Global warming scientist dies at 87 – Times Union
Photo: Gregorio Borgia
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A scientist who raised early alarms about climate change and popularized the term “global warming” has died. Wallace Smith Broecker was 87.
The longtime Columbia University professor and researcher died Monday at a New York City hospital, according to a spokesman for the university’s Lamont-Doherty Earth Observatory. Kevin Krajick said Broecker had been ailing in recent months.
Broecker brought “global warming” into common use with a 1975 article that correctly predicted rising carbon dioxide levels in the atmosphere would lead to pronounced warming. He later became the first person to recognize what he called the ocean conveyor belt, a global network of currents affecting everything from air temperature to rain patterns.
“Wally was unique, brilliant and combative,” said Princeton University professor Michael Oppenheimer. “He wasn’t fooled by the cooling of the 1970s. He saw clearly the unprecedented warming now playing out and made his views clear, even when few were willing to listen.”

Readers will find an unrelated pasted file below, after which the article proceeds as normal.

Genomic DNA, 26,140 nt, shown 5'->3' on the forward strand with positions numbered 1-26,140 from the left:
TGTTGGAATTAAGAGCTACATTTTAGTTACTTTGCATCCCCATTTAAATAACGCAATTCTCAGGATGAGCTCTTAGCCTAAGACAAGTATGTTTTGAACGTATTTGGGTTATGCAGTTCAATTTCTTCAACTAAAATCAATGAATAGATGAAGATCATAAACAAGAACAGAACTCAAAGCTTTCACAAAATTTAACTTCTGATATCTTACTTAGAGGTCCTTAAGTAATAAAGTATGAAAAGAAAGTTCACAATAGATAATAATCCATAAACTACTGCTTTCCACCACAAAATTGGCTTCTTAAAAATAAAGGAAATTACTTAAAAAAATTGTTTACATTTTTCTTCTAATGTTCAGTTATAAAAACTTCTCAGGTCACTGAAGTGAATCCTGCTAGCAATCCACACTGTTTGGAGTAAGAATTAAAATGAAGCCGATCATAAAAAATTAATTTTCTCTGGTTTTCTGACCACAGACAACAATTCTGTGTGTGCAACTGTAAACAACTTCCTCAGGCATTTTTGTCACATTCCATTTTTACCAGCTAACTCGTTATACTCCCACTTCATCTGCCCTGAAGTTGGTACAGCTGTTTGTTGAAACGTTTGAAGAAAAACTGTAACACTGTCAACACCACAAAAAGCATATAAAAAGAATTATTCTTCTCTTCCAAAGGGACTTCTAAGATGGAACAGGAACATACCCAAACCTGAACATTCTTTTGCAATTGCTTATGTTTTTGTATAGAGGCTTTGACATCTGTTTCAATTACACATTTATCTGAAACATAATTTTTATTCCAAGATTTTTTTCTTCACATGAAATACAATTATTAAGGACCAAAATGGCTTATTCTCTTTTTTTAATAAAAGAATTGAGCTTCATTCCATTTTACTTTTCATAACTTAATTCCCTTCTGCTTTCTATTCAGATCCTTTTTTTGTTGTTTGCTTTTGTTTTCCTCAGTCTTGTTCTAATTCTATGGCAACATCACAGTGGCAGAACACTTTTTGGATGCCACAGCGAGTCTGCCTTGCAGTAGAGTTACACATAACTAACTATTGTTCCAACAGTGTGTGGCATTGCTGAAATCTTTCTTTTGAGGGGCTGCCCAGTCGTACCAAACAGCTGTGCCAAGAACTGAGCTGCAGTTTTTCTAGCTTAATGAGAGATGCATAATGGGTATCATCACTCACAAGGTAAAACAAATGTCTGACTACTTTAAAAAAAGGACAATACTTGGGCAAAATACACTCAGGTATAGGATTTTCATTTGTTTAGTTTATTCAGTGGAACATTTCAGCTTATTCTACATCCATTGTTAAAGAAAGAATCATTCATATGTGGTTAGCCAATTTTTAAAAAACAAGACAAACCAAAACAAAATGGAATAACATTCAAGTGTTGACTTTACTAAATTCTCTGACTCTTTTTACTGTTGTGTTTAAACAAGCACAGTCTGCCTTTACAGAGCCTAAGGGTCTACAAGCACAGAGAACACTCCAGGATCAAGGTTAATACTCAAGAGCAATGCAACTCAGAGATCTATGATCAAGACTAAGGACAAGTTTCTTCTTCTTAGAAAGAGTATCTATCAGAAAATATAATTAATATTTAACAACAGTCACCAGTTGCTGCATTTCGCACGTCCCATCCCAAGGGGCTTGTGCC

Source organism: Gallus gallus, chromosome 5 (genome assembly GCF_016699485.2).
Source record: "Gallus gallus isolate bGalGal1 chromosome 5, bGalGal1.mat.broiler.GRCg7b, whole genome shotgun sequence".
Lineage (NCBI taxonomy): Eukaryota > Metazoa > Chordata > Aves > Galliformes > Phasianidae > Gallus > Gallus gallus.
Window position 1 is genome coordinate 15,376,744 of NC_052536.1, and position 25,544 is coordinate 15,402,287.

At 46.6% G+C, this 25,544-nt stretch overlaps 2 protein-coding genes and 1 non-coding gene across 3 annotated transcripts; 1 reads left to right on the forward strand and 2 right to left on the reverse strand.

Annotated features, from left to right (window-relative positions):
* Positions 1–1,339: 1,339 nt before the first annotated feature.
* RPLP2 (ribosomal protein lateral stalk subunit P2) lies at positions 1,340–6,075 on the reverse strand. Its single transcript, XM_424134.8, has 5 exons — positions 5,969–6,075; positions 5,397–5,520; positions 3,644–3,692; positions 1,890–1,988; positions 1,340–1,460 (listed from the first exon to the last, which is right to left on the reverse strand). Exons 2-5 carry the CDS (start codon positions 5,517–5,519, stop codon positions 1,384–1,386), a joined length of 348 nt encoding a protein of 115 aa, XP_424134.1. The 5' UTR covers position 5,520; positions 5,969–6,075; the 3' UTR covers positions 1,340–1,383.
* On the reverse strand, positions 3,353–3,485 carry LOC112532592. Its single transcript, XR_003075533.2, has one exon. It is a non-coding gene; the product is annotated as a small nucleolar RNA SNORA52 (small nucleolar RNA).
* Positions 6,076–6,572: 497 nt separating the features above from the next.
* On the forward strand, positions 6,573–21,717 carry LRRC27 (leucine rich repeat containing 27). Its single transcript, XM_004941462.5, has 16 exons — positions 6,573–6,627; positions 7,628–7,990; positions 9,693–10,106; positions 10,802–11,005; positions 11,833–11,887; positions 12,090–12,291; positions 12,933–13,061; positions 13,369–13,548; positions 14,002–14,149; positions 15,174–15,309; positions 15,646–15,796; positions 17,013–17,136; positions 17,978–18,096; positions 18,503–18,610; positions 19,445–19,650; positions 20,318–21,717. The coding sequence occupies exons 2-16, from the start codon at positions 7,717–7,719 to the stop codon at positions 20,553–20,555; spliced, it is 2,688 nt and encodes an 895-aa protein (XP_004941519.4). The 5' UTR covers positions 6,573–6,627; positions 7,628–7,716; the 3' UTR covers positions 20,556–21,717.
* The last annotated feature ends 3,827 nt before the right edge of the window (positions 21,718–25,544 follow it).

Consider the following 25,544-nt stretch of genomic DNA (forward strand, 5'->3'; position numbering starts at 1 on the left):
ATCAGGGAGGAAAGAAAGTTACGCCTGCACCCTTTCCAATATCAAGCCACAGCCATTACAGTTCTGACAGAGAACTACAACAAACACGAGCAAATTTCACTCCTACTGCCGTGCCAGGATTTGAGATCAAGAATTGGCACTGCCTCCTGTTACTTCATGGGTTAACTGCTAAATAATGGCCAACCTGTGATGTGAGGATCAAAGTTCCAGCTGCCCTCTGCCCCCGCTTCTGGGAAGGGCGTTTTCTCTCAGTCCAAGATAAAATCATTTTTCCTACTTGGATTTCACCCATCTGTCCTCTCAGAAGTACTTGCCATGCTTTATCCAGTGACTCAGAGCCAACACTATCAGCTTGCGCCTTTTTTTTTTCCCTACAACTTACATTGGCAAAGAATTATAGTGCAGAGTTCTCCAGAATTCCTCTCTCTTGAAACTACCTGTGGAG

In 1984, Broecker told a House subcommittee that the buildup of greenhouse gases warranted a “bold, new national effort aimed at understanding the operation of the realms of the atmosphere, oceans, ice and terrestrial biosphere.”
“We live in a climate system that can jump abruptly from one state to another,” Broecker told The Associated Press in 1997. By dumping into the atmosphere huge amounts of greenhouse gases, such as carbon dioxide from the burning of fossil fuels, “we are conducting an experiment that could have devastating effects.”